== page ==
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This is What Our Nearest Exoplanet May Look Like - A Giant Eye Staring at the Sun

The nearest exoplanet ever has been observed, but not yet seen. Is this what the 'Earth Next Door' looks like?

An eyeball planet

Donald Who? Centuries after this era's headlines are forgotten, 2016 will be remembered as the year we discovered our 'Planet B'. 

Because even if we find a billion more Earth-like exoplanets, none will ever be closer to home than Proxima Centauri b, spotted circling our nearest star (1) on August 24th of last year. At a mere 4.25 light-years away, it is close enough for us to contemplate visiting, and perhaps even living there.

One of the few things we know about Proxima b, besides that it is a rocky planet with a mass 1.3 times that of Earth, is that its orbit is in the so-called 'Goldilocks zone' of its sun: not too hot nor too cold for liquid water, making it a potential host for life – alien, human or both.

So what does this 'Earth Next Door' look like? We don't really know. Planet B has only been observed indirectly, via Doppler spectography. If we sent a spacecraft there tomorrow, it would take decades for it to get there and send home pictures. 

But we can speculate. And this is what Proxima B could very well look like: an 'Eyeball Earth'.

Eyeball Earth: it sounds weird and it is weird. Tidally locked with its sun, an Eyeball Earth consists of three extreme climatic zones – scorchingly hot on the permanent day side, icy cold on the permanent night side. In between, ringing the planet: a thin, potentially habitable strip.

This setup gives the planet the appearance of an eyeball. Permanently staring into the sun.

The concept of an Eyeball Earth was kicked off by the discovery in 2010 of Gliese 581g, in the Goldilocks zone of its parent star, a red dwarf. Scientists speculated this planet type, occurring around red dwarfs, would be the likeliest candidate for life to evolve on.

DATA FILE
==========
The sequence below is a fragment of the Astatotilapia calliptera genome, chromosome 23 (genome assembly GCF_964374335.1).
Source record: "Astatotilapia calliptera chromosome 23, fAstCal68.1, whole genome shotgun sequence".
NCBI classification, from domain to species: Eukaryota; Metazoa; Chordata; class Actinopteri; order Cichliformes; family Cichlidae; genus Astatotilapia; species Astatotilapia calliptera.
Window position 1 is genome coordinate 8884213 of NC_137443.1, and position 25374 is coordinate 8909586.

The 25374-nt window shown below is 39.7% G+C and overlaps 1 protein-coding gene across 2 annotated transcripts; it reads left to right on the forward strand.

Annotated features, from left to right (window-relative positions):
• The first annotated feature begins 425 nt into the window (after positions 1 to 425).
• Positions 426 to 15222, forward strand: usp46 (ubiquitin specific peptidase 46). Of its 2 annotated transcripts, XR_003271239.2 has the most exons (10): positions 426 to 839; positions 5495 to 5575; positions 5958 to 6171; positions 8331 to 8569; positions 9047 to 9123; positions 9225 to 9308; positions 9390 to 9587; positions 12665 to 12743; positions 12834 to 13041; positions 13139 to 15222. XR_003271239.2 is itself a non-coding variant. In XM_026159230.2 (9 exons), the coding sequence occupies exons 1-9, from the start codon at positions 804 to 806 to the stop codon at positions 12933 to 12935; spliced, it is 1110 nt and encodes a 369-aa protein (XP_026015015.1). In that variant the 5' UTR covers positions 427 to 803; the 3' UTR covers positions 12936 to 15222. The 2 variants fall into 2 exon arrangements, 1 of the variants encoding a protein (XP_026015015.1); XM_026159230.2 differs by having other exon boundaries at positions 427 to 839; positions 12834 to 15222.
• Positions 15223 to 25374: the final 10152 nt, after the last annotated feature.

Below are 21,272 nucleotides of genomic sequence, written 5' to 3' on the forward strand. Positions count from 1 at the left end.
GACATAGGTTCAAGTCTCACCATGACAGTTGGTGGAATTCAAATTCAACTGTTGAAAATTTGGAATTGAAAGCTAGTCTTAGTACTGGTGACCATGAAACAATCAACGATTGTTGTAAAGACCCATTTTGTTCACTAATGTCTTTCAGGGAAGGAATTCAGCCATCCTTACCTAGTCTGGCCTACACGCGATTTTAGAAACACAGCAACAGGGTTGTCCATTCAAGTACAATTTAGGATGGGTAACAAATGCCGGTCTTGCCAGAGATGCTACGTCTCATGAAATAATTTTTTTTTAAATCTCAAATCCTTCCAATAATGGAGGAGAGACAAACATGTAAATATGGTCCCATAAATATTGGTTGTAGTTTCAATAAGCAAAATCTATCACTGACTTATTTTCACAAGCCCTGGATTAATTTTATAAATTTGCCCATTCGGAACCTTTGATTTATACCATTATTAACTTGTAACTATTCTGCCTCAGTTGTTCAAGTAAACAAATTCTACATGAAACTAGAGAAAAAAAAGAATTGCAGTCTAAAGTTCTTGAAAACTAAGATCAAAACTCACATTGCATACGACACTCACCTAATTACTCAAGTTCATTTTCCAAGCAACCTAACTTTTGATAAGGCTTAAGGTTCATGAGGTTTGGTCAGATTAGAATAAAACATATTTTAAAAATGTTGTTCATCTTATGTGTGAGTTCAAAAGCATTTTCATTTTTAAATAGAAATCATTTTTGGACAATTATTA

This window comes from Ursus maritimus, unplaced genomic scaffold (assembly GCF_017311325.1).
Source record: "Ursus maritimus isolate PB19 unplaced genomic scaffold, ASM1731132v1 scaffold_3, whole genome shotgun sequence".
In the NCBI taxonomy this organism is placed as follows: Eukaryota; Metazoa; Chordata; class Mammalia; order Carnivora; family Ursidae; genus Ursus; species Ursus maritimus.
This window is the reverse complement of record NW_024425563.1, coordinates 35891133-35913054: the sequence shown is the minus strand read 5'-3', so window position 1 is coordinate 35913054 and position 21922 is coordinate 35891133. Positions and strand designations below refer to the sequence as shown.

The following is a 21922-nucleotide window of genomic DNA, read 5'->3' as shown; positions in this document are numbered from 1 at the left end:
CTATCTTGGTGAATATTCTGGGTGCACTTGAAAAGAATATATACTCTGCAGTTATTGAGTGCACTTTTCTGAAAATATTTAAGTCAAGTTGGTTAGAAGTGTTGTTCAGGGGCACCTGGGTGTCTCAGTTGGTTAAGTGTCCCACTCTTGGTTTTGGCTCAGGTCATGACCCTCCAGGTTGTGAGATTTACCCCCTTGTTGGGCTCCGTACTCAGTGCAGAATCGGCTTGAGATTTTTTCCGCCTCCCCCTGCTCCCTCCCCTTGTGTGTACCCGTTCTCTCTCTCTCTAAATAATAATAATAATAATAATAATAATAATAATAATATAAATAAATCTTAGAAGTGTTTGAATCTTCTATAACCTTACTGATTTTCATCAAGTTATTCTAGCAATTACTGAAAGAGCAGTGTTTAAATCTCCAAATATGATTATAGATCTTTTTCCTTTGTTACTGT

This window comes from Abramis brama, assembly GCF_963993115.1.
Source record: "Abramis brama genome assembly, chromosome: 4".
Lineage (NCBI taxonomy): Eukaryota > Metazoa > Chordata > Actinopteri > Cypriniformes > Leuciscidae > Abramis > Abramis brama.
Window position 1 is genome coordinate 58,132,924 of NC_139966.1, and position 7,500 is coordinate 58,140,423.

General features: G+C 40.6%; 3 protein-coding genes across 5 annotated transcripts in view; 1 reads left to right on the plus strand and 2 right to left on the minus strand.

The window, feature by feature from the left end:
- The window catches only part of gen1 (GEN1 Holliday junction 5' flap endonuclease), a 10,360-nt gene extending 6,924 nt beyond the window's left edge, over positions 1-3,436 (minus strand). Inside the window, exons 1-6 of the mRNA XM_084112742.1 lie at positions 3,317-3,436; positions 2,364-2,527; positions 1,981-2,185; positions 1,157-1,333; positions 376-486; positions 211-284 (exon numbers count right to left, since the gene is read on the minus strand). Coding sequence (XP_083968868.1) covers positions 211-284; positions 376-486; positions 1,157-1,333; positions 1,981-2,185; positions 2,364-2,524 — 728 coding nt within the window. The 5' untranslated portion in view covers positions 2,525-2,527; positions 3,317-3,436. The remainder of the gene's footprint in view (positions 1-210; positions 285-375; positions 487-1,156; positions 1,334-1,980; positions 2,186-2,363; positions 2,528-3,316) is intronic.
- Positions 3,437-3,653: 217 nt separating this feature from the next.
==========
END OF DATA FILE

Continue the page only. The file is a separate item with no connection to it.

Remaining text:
Red dwarfs, a.k.a. M stars, make up around 75% of the stars in our galaxy. They are smaller and dimmer than our own sun, so their Goldilocks zone is much closer by than in our case (our sun is a yellow dwarf). Hence the tidal lock (2).

A year on Proxima b only lasts 11.2 Earth days. That's how long the planet takes to revolve around its sun - our nearest star Proxima Centauri, a red dwarf about one-seventh the diameter of our sun, and one-eighth the mass. The planet's distance from its sun is only 7.5 million km, or 1/20th of the Earth's orbit around the sun. So our Planet B could very well be an Eyeball Earth. 

But will we really have to get there to be sure? Some scientists hope that the James Webb Space Telescope, to be launched in 2018,  will be able to deliver some answers. Whether it is in fact tidally locked with its sun, for example. And, crucially, whether it has an atmosphere. If so, life is possible – in that 'ring of habitability', between the planet's hot and cold halves, their extremes mitigated by the atmosphere's redistribution of heat. Without an atmosphere, Proxima b might be a lifeless rock after all. 

Astronomers only started detecting exoplanets – i.e. planets outside our own solar system – in the 1990s. By now, they've identified as many as 3,000, plus another 2,500 possible ones. In 2013, it was estimated there could be about one billion 'Earths' in our galaxy. If the presence of Proxima b at our nearest star is an indication of their prevalence – i.e. at least one around each star – we could be looking at as many as 500 billion 'Earths' in our galaxy.

That's a lot of eyeballs. Next time you're under the stars at night, looking up at the Milky Way, just think of all those stares in your direction. Perhaps even literally. Who knows, in that habitable strip on Proxima b, somebody might be aiming a telescope at us, to check whether our rock has an atmosphere.